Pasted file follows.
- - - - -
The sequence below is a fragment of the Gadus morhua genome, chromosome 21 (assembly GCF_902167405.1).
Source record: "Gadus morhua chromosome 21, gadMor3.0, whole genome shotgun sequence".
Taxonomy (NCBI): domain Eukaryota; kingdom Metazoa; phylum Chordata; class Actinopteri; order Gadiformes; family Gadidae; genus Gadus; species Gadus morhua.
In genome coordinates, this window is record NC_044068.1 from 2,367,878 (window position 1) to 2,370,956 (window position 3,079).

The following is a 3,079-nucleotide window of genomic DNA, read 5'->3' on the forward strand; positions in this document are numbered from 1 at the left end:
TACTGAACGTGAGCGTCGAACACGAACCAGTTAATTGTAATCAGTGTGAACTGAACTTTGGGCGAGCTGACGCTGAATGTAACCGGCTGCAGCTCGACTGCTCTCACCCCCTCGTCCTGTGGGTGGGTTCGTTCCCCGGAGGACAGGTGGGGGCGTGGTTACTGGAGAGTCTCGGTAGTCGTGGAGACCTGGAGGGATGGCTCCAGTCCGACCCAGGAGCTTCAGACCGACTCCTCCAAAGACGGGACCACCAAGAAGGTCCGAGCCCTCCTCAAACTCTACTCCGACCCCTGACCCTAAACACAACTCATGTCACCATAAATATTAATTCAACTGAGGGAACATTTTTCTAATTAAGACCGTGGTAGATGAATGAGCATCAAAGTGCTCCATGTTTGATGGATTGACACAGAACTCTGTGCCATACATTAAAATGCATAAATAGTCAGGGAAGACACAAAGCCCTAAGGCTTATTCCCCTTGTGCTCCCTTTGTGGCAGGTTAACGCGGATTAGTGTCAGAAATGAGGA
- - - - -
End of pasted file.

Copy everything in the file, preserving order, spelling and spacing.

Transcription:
The sequence below is a fragment of the Gadus morhua genome, chromosome 21 (assembly GCF_902167405.1).
Source record: "Gadus morhua chromosome 21, gadMor3.0, whole genome shotgun sequence".
Taxonomy (NCBI): domain Eukaryota; kingdom Metazoa; phylum Chordata; class Actinopteri; order Gadiformes; family Gadidae; genus Gadus; species Gadus morhua.
In genome coordinates, this window is record NC_044068.1 from 2,367,878 (window position 1) to 2,370,956 (window position 3,079).

The following is a 3,079-nucleotide window of genomic DNA, read 5'->3' on the forward strand; positions in this document are numbered from 1 at the left end:
TACTGAACGTGAGCGTCGAACACGAACCAGTTAATTGTAATCAGTGTGAACTGAACTTTGGGCGAGCTGACGCTGAATGTAACCGGCTGCAGCTCGACTGCTCTCACCCCCTCGTCCTGTGGGTGGGTTCGTTCCCCGGAGGACAGGTGGGGGCGTGGTTACTGGAGAGTCTCGGTAGTCGTGGAGACCTGGAGGGATGGCTCCAGTCCGACCCAGGAGCTTCAGACCGACTCCTCCAAAGACGGGACCACCAAGAAGGTCCGAGCCCTCCTCAAACTCTACTCCGACCCCTGACCCTAAACACAACTCATGTCACCATAAATATTAATTCAACTGAGGGAACATTTTTCTAATTAAGACCGTGGTAGATGAATGAGCATCAAAGTGCTCCATGTTTGATGGATTGACACAGAACTCTGTGCCATACATTAAAATGCATAAATAGTCAGGGAAGACACAAAGCCCTAAGGCTTATTCCCCTTGTGCTCCCTTTGTGGCAGGTTAACGCGGATTAGTGTCAGAAATGAGGA